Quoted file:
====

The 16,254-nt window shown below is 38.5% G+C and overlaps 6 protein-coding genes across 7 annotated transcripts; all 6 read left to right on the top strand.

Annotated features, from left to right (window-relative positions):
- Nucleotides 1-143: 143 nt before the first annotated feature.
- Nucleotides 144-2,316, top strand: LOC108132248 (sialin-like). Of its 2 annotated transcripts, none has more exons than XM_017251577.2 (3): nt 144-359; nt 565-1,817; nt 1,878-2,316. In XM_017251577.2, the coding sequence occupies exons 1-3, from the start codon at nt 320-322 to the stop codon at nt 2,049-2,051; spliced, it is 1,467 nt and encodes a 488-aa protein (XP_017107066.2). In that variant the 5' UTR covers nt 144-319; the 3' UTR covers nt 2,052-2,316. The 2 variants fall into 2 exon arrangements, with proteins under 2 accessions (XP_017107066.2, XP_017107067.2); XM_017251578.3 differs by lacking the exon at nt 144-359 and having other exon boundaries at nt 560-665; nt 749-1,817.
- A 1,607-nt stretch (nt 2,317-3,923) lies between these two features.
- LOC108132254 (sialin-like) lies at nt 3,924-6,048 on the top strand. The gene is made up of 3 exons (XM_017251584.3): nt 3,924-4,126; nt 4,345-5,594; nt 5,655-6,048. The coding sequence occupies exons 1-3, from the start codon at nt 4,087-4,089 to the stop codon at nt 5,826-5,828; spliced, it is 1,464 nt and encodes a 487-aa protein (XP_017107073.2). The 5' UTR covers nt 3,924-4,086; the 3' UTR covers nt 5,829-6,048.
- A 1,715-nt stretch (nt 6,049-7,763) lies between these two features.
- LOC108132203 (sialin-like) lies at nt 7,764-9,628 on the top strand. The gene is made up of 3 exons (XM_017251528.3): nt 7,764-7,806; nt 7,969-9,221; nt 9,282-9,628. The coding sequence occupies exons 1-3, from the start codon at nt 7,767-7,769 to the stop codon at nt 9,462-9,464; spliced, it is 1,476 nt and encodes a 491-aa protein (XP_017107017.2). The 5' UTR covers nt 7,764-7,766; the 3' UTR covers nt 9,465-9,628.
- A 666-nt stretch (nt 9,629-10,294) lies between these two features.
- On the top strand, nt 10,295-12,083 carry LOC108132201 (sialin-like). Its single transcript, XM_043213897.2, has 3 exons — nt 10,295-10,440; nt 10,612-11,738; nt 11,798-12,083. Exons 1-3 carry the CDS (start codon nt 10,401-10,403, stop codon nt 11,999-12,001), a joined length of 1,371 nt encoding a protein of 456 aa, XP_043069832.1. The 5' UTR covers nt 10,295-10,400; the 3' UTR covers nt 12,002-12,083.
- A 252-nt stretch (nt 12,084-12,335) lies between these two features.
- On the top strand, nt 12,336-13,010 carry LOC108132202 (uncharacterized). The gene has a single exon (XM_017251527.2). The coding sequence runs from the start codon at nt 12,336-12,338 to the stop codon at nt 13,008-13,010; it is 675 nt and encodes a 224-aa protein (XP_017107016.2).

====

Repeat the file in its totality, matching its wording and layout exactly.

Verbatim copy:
The 16,254-nt window shown below is 38.5% G+C and overlaps 6 protein-coding genes across 7 annotated transcripts; all 6 read left to right on the top strand.

Annotated features, from left to right (window-relative positions):
- Nucleotides 1-143: 143 nt before the first annotated feature.
- Nucleotides 144-2,316, top strand: LOC108132248 (sialin-like). Of its 2 annotated transcripts, none has more exons than XM_017251577.2 (3): nt 144-359; nt 565-1,817; nt 1,878-2,316. In XM_017251577.2, the coding sequence occupies exons 1-3, from the start codon at nt 320-322 to the stop codon at nt 2,049-2,051; spliced, it is 1,467 nt and encodes a 488-aa protein (XP_017107066.2). In that variant the 5' UTR covers nt 144-319; the 3' UTR covers nt 2,052-2,316. The 2 variants fall into 2 exon arrangements, with proteins under 2 accessions (XP_017107066.2, XP_017107067.2); XM_017251578.3 differs by lacking the exon at nt 144-359 and having other exon boundaries at nt 560-665; nt 749-1,817.
- A 1,607-nt stretch (nt 2,317-3,923) lies between these two features.
- LOC108132254 (sialin-like) lies at nt 3,924-6,048 on the top strand. The gene is made up of 3 exons (XM_017251584.3): nt 3,924-4,126; nt 4,345-5,594; nt 5,655-6,048. The coding sequence occupies exons 1-3, from the start codon at nt 4,087-4,089 to the stop codon at nt 5,826-5,828; spliced, it is 1,464 nt and encodes a 487-aa protein (XP_017107073.2). The 5' UTR covers nt 3,924-4,086; the 3' UTR covers nt 5,829-6,048.
- A 1,715-nt stretch (nt 6,049-7,763) lies between these two features.
- LOC108132203 (sialin-like) lies at nt 7,764-9,628 on the top strand. The gene is made up of 3 exons (XM_017251528.3): nt 7,764-7,806; nt 7,969-9,221; nt 9,282-9,628. The coding sequence occupies exons 1-3, from the start codon at nt 7,767-7,769 to the stop codon at nt 9,462-9,464; spliced, it is 1,476 nt and encodes a 491-aa protein (XP_017107017.2). The 5' UTR covers nt 7,764-7,766; the 3' UTR covers nt 9,465-9,628.
- A 666-nt stretch (nt 9,629-10,294) lies between these two features.
- On the top strand, nt 10,295-12,083 carry LOC108132201 (sialin-like). Its single transcript, XM_043213897.2, has 3 exons — nt 10,295-10,440; nt 10,612-11,738; nt 11,798-12,083. Exons 1-3 carry the CDS (start codon nt 10,401-10,403, stop codon nt 11,999-12,001), a joined length of 1,371 nt encoding a protein of 456 aa, XP_043069832.1. The 5' UTR covers nt 10,295-10,400; the 3' UTR covers nt 12,002-12,083.
- A 252-nt stretch (nt 12,084-12,335) lies between these two features.
- On the top strand, nt 12,336-13,010 carry LOC108132202 (uncharacterized). The gene has a single exon (XM_017251527.2). The coding sequence runs from the start codon at nt 12,336-12,338 to the stop codon at nt 13,008-13,010; it is 675 nt and encodes a 224-aa protein (XP_017107016.2).